ULI Los Angeles, a District Council of the Urban Land Institute (ULI), presents Transit Oriented Los Angeles 2016: Planning for Transit, Tuesday, October 4, 7:30 a.m.-noon,at Japanese American National Museum, Downtown Los Angeles. This year’s ToLA event will feature leaders in the transportation, planning and development community offering the latest tools, opportunities and case studies. Speakers include City of Los Angeles Planning Director Vince Bertoni and L.A. Metro Chief Planning Officer Therese McMillan in a keynote conversation.
Since the 1880s, Little Tokyo has been a cultural and civic center for Japanese Americans in Southern California. It’s a community anchored by multi-generational family businesses, churches, and temples. One of the neighborhood’s oldest traditions is the annual Nisei Week festival, first celebrated in 1934. Originally planned to draw in first-generation, American-born Japanese to the Great Depression-stricken district, the nine-day long event now celebrates Japanese American culture and history. The yearly bash brings in thousands from Los Angeles and beyond, to enjoy ondo dancing, Japanese floral arrangements, tea ceremonies, martial arts, fashion shows, calligraphy, art exhibitions, talent shows, and more—all free and open to the public!
Sustainable Little Tokyo, the community organization charged with developing a vibrant future for Southern California’s oldest Japanese American enclave, will soon reimagine Azusa Street, a utilitarian alleyway near the heart of the neighborhood. Starting on July 9 - in coordination with the Los Angeles Ukelele Expo at the Japanese American Community & Cultural Center - SLT will implement a series of temporary, physical improvements including pop up art galleries, landscaping and activities.
With all of the pieces to Little Tokyo’s Block 8 puzzle now falling into place, I decided to have a look at Avalon Bay’s contribution at the corner of 2nd and Los Angeles. Their six-story development, dubbed AVA Little Tokyo, will open in two phases. Phase 1 is scheduled for completion by late 2014, providing 104 rental apartments above 13,500 square feet of street level retail. Phase 2 will bring 176 apartments and townhouses by early 2015.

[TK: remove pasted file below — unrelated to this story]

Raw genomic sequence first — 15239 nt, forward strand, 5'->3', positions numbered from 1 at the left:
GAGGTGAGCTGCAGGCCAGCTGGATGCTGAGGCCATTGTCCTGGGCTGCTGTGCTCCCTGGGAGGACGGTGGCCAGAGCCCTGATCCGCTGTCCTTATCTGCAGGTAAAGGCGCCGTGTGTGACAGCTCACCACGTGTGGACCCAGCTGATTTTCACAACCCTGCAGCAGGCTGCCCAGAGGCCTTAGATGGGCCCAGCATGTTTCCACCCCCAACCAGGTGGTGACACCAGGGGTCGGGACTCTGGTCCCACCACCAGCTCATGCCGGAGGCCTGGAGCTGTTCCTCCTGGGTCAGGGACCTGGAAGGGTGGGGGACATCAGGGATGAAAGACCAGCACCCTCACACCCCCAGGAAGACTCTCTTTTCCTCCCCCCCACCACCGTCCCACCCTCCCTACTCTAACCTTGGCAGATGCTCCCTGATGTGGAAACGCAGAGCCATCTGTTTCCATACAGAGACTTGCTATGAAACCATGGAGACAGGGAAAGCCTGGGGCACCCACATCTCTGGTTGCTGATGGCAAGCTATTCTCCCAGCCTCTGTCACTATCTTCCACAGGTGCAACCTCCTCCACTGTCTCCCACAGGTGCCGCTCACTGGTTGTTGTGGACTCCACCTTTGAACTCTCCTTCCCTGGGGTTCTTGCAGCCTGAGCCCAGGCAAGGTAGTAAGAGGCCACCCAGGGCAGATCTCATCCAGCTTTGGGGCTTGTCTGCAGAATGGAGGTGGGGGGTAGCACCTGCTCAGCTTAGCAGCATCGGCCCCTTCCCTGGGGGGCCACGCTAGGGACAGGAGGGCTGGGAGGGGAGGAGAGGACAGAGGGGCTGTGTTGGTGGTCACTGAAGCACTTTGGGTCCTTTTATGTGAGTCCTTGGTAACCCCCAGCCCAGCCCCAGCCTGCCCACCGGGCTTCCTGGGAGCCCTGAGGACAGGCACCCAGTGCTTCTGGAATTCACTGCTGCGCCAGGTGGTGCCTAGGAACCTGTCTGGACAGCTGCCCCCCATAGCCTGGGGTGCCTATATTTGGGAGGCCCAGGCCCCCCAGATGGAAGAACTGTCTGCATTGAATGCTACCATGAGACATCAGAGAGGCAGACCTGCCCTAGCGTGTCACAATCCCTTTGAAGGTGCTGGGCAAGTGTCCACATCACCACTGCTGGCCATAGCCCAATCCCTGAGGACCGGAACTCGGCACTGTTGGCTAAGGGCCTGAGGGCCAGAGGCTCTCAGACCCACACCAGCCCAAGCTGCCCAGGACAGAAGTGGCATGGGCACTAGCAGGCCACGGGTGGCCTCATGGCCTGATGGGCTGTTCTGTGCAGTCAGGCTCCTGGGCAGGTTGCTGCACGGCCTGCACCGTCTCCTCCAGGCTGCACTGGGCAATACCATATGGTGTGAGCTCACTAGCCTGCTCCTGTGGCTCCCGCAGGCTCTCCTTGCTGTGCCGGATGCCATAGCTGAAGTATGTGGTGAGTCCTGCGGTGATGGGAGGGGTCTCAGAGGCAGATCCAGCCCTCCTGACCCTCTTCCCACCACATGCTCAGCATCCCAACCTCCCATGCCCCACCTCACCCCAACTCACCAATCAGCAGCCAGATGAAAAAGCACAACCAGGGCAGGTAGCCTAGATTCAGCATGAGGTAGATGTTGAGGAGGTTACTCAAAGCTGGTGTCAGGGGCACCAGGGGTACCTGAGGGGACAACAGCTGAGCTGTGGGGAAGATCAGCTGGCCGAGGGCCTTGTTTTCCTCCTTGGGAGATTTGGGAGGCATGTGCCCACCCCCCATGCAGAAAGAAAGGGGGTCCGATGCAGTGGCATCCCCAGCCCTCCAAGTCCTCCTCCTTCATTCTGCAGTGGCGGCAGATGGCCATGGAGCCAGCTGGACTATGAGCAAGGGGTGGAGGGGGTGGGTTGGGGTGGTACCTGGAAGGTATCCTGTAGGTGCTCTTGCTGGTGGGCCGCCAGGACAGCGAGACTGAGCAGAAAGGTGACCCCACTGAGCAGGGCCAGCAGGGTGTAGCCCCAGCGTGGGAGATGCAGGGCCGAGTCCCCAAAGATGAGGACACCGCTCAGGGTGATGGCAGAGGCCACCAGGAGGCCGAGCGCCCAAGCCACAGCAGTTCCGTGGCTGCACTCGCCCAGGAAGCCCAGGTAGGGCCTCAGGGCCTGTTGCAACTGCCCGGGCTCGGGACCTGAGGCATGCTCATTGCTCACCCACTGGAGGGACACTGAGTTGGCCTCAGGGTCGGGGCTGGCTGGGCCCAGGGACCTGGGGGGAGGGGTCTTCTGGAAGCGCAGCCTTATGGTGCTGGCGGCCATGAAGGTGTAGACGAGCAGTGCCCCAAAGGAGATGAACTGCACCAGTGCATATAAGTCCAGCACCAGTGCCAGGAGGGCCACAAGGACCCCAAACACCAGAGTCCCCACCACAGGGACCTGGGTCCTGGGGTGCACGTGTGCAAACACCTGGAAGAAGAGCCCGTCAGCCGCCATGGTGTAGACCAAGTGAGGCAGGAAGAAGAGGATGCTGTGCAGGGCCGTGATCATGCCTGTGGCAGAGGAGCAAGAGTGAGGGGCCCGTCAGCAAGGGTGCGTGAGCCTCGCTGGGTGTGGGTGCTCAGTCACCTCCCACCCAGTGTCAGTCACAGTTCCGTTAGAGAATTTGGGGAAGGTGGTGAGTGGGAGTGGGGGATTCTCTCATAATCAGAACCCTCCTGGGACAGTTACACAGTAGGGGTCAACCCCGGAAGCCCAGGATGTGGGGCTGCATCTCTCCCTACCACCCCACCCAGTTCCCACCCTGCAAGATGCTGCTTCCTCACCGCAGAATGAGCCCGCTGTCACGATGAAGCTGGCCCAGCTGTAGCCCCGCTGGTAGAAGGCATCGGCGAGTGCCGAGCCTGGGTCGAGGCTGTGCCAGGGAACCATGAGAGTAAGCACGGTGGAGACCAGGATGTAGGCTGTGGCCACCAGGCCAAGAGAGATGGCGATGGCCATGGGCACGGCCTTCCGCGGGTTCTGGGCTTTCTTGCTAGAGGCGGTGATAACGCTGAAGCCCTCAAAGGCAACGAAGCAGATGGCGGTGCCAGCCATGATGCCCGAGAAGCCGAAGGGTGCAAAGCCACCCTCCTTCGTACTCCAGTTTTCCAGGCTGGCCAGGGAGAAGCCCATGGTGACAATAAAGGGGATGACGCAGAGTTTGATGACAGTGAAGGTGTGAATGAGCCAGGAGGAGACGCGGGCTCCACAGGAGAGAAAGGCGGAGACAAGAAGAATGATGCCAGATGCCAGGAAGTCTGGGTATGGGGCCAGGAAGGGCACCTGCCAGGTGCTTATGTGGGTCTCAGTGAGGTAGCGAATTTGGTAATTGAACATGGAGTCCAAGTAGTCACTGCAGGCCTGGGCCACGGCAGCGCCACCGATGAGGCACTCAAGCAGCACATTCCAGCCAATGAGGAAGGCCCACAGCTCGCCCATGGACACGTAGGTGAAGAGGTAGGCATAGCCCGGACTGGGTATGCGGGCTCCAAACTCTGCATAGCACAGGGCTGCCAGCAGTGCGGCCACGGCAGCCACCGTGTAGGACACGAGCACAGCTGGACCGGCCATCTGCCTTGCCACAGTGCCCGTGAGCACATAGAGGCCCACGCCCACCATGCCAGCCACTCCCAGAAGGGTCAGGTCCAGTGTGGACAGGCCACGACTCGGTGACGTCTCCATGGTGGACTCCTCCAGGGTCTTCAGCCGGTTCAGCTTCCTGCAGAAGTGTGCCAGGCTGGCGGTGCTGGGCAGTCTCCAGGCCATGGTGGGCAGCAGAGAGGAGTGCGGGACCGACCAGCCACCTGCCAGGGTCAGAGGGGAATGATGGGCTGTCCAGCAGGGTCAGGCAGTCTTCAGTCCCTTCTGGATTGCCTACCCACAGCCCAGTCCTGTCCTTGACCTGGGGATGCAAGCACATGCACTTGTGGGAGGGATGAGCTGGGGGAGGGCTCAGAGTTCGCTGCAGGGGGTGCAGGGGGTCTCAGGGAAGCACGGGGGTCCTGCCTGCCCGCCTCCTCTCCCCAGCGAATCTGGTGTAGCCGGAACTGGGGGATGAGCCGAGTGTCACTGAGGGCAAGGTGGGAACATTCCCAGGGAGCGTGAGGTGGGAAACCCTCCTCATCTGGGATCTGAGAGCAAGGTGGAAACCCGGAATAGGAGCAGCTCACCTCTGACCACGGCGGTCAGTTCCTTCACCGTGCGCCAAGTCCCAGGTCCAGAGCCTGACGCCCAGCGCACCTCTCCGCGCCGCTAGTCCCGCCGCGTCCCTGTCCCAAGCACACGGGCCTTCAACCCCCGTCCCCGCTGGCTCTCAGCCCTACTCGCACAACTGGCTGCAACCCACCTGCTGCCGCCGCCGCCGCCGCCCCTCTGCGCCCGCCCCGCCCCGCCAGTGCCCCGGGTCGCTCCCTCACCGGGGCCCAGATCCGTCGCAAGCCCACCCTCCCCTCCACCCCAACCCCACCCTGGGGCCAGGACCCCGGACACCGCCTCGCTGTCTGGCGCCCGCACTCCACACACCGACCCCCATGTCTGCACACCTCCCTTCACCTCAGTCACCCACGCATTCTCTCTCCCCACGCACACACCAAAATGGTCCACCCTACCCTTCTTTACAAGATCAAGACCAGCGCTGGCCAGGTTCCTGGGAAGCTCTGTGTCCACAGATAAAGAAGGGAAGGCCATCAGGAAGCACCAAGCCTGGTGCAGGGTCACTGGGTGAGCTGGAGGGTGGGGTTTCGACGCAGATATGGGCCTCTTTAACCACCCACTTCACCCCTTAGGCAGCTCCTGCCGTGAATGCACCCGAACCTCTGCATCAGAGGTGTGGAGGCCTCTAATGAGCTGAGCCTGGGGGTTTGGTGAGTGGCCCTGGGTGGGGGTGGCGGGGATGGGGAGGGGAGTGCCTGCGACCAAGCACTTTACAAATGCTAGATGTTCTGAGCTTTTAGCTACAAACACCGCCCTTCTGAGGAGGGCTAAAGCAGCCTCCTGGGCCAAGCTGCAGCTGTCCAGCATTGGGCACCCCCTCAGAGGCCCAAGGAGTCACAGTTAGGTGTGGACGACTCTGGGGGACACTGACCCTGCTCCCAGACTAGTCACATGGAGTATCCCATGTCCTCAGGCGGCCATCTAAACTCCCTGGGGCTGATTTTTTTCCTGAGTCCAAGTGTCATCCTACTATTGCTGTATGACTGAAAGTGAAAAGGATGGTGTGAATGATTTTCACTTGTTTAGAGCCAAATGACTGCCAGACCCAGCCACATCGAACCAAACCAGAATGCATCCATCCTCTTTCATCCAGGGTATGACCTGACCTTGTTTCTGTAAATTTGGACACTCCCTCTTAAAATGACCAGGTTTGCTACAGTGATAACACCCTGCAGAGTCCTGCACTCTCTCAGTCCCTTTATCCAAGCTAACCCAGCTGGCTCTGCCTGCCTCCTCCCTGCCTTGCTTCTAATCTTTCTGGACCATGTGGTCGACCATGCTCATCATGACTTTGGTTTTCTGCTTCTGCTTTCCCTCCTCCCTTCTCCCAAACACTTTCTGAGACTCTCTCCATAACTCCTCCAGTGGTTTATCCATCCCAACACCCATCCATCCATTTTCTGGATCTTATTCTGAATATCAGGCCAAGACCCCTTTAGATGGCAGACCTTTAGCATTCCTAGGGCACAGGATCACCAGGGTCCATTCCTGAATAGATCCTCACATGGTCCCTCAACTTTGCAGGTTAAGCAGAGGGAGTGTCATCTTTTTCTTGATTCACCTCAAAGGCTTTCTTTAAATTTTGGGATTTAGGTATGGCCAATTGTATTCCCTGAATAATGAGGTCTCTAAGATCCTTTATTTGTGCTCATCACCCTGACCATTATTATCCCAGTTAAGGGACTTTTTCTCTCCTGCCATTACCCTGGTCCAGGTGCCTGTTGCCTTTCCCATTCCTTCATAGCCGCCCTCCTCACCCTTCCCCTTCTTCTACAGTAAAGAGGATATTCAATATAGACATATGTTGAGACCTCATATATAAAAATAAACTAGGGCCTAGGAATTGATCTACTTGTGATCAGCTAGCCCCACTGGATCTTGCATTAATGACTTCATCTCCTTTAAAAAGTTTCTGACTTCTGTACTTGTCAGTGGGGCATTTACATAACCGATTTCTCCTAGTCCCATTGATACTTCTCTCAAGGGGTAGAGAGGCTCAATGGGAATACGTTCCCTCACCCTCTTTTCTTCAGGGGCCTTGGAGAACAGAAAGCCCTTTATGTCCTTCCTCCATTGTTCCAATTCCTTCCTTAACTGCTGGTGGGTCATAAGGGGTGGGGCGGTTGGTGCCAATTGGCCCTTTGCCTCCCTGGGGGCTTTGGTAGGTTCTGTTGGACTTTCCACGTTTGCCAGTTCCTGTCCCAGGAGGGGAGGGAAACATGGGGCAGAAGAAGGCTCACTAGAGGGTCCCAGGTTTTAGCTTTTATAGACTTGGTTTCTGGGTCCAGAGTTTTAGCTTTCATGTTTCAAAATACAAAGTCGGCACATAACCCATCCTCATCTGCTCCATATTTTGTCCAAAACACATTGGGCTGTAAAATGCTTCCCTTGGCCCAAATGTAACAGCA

With all of the excitement over new high-rises in South Park, you may have forgotten about some of Downtown’s mixed-use developments that aren’t rewriting the skyline. Perhaps it’s time for a refresher. When we checked in on Ava Little Tokyo last Fall, construction on the TCA Architects designed project had just progressed above podium level. Flash forward to 2014, and both of its six-story structures are topped out, with exterior work underway at 2nd and Los Angeles Streets.
After a brief lull to start the year, construction is once again moving forward on the Sares-Regis Group’s Little Tokyo Apartments. A red construction crane has been raised high above the intersection of 2nd and San Pedro Streets, while a caravan of cement trucks helps to lay the foundation for the future $100 million development. Set to rise seven stories, the TCA Architects-designed project will create 240 apartment homes above 16,000 square feet of ground floor retail and restaurant space.
During the course of Little Tokyo’s mid-20th-century urban renewal, entire city blocks were leveled to make way for modern retail and office complexes, including the Japanese Village Plaza and Paker Center. When the dust had finally settled in the 1980s, a small parking lot between Weller Court and the Kajima Building had somehow managed to escape the process almost completely untouched. Now, after sitting idle for decades, the roughly half-acre property has been enveloped by Downtown’s ongoing residential construction boom.
A dated commercial building in Little Tokyo is about to receive a much-needed makeover. The Terraces, a mid-rise office tower located at 420 E. 3rd Street, is poised to receive a series of improvements which will bring the aging building into the 21st century. The 10-story structure, completed in 1988, is currently 76% occupied according to data from commercial real estate website City Feet. It is home to a diverse mix of tenants, including dozens of medical offices and the corporate headquarters of Pacific Commerce Bank.
In October 2014, the Little Tokyo Service Center (LTSC) proudly announced that it had crossed the 50% threshold in its $23 million fundraising campaign to build the Budokan of Los Angeles. The proposed recreation center, a longtime goal of many community stakeholders, would replace a surface parking lot at 229-49 S. Los Angeles Street. Now, in an article published by the Rafu Shimpo, LTSC has unveiled a new look for the project designed by local architecture firm Gruen Associates.
Yet another mixed-use development is now pushing dirt in Downtown Los Angeles. Earlier this week, Holland Partner Group broke ground on a new residential-retail complex adjacent to the deconsecrated Cathedral of St. Vibiana. The eight-story development, located at 222 South Main Street, will feature 238 apartments above 4,000 square feet of ground-floor retail or restaurant space. The low-rise edifice will feature numerous amenities, including a 247-car garage and a rooftop pool deck.